Harbottle & Lewis managing partner Lawrence Abramson took the stand in the High Court this week to defend the firm’s client handling processes.
The media boutique is suing Creative Design Art and its backer Israel Baron for breach of contract.
Harbottle claims Baron had instructed the firm to defend a copyright claim brought against filmmakers AIM Entertainment over the film Chopin, and that Baron had agreed that CDA would pay the legal fees. Harbottle understood this to be CDA Entertainment.
However, when it came to collecting payment from CDA Entertainment it emerged that no such company existed and that it was in fact a trading name for Creative Design Art.
Baron’s counsel, Jonathan Bellamy QC of 39 Essex Street Chambers, argued that no such agreement had ever existed.
In cross examination Bellamy said of Abramson: “You assumed there was a company called CDA Entertainment in the US, you never checked whether it was just a trading name and you also knew of Creative Design Art.”
It emerged during cross-examination that on 1 December 2003 Harbottle & Lewis attempted to clarify who would pay the outstanding legal bills. It received no reply yet continued to work on the copyright case until a meeting with Baron on 10th December.
It is suggested that during the two-and-a-half hour meeting between Baron and Abramson set up to discuss a settlement of the copyright case, there was a three-minute conversation about fees.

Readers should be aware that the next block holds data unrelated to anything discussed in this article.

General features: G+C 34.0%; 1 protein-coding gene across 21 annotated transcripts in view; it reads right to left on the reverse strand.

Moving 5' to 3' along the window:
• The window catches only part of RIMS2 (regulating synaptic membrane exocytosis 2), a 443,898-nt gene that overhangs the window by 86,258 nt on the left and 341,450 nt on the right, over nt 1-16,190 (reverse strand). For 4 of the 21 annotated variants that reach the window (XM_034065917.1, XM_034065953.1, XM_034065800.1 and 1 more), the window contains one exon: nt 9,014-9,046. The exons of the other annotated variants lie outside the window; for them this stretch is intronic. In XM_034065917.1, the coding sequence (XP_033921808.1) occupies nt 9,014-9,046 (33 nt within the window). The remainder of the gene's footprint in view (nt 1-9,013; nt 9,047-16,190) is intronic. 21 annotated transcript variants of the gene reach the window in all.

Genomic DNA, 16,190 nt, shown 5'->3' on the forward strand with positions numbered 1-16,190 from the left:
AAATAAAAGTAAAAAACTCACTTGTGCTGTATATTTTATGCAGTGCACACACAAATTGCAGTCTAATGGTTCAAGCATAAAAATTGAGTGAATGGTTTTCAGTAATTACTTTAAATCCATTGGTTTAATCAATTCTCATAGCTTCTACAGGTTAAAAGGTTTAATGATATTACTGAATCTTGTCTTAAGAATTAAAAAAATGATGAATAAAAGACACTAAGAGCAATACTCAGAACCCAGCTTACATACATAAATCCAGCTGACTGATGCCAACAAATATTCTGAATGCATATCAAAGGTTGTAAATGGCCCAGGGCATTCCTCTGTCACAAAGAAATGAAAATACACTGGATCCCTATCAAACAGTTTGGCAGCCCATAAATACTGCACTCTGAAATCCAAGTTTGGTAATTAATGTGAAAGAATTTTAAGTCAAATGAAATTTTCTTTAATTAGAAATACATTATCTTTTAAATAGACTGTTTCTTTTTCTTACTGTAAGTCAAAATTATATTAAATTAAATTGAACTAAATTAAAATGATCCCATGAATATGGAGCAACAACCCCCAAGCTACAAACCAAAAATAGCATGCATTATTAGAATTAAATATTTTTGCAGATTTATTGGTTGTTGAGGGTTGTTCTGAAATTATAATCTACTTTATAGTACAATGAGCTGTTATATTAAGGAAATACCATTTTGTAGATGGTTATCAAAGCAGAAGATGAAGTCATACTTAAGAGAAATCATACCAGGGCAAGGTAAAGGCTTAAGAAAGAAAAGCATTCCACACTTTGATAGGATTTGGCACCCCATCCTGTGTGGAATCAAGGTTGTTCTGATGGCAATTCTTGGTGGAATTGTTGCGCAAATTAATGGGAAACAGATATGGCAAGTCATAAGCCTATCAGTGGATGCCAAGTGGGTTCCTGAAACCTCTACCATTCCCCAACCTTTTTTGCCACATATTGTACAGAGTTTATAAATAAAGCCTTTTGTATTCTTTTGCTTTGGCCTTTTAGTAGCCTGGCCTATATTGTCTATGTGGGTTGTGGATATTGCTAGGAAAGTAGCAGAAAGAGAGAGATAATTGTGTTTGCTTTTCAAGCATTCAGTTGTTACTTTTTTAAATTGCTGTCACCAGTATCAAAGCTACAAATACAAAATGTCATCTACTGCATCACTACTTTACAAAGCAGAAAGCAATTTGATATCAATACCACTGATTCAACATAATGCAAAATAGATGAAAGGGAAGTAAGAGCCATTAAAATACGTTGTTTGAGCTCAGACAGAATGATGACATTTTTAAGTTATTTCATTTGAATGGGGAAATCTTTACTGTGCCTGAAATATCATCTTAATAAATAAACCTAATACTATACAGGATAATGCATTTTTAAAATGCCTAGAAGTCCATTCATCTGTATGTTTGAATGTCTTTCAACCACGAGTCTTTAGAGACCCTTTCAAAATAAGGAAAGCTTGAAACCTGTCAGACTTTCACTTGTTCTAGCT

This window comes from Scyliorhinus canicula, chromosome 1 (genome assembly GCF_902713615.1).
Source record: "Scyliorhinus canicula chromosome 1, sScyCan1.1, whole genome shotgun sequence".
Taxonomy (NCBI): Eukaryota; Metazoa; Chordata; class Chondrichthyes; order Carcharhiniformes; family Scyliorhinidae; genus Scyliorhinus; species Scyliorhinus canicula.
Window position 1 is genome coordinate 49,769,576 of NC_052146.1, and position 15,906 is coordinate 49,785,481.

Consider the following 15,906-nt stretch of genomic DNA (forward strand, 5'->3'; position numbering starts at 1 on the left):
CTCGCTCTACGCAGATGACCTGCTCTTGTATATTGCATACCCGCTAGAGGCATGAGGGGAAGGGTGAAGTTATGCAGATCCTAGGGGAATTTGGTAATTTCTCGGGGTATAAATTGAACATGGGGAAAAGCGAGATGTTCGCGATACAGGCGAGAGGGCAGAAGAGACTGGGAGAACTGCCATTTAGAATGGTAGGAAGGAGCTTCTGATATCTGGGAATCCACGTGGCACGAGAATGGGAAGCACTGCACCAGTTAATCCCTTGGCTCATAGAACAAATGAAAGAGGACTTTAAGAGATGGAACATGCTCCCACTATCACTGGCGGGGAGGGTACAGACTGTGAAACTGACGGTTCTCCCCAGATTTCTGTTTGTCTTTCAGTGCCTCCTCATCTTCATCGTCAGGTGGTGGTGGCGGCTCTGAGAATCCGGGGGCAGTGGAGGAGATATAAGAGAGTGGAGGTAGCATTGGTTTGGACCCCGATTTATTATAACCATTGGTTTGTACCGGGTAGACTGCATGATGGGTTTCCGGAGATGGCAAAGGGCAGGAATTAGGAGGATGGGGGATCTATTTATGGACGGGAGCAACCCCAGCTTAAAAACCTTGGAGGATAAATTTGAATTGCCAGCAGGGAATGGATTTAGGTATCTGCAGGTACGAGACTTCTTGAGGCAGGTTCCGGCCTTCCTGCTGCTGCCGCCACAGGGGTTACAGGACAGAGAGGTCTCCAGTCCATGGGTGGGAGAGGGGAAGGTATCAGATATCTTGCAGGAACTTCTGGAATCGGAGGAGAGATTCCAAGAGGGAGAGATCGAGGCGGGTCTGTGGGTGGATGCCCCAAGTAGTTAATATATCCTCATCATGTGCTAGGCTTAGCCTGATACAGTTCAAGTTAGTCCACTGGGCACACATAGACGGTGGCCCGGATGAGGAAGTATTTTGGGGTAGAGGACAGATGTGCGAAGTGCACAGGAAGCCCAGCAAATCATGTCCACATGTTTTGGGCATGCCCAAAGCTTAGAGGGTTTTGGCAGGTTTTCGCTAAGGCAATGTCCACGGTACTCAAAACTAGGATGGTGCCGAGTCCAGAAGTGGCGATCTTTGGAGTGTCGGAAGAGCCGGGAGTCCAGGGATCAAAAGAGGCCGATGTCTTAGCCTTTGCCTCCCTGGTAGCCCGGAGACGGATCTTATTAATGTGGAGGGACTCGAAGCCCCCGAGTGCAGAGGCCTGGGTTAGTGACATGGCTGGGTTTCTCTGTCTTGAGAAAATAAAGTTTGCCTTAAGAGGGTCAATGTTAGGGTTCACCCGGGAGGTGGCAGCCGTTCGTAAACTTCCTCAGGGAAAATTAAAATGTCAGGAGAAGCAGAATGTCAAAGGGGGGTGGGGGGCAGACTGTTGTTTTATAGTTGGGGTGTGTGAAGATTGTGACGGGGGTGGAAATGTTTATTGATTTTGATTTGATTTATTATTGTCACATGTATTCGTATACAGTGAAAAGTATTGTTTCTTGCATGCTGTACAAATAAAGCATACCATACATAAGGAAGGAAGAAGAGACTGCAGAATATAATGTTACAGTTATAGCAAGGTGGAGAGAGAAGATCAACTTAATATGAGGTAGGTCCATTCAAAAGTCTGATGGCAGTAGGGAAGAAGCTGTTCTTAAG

Abramson claims that this was when he was specifically told that CDA Entertainment would settle the bill. However, no letter confirming payment was sent by the firm.
“It was just overlooked, best practice would have been to do it,” said Abramson.
Baron claims that Harbottle was satisfied to leave the bill outstanding until the film had gone into production. A claim which the firm flatly denies.
Harbottle alleges that Baron owned a series of companies and he had deliberately used a series of similar sounding trading names in an attempt to defraud the firm.
Baron took the stand to be cross-examined by Sean O’Sullivan of 4 Pump Court. The barrister attempted to establish what role Baron had in each of his companies and whether he was authorised to instruct Harbottle in the copyright suit on behalf of the AIM Entertainment. He also looked to clarify Baron’s financial stake in the film production.
Baron said in 2003 when the firm was instructed, AIM Entertainment was not a fully functioning company and he was overseeing it on behalf of a team of producers. After the film had received financing, shares would be issued to the producers.
Baron claimed that although no letter ever stated it, Harbottle had agreed to delay payment until the film had received funding.
Judge Thomas Morrison, presiding over the case, said Baron should have raised this point in his first witness statement.
“You are accused of fraud,” he said. “It is a worry. That is the time you wrack your brains and try to think of anything relevant. And then you say the firm would bill you later. If that was the case why didn’t you say so before?”
O’Sullivan suggested it was because the allegation was false. Baron denied this.
It also emerged that Baron had claimed his financial stake in the film had been minimal. In fact it had run to hundreds of thousands of dollars of investments. Baron replied that it was an immaterial financial risk he was willing to take.
The case continues.
Harbottle & Lewis was unavailable for comment.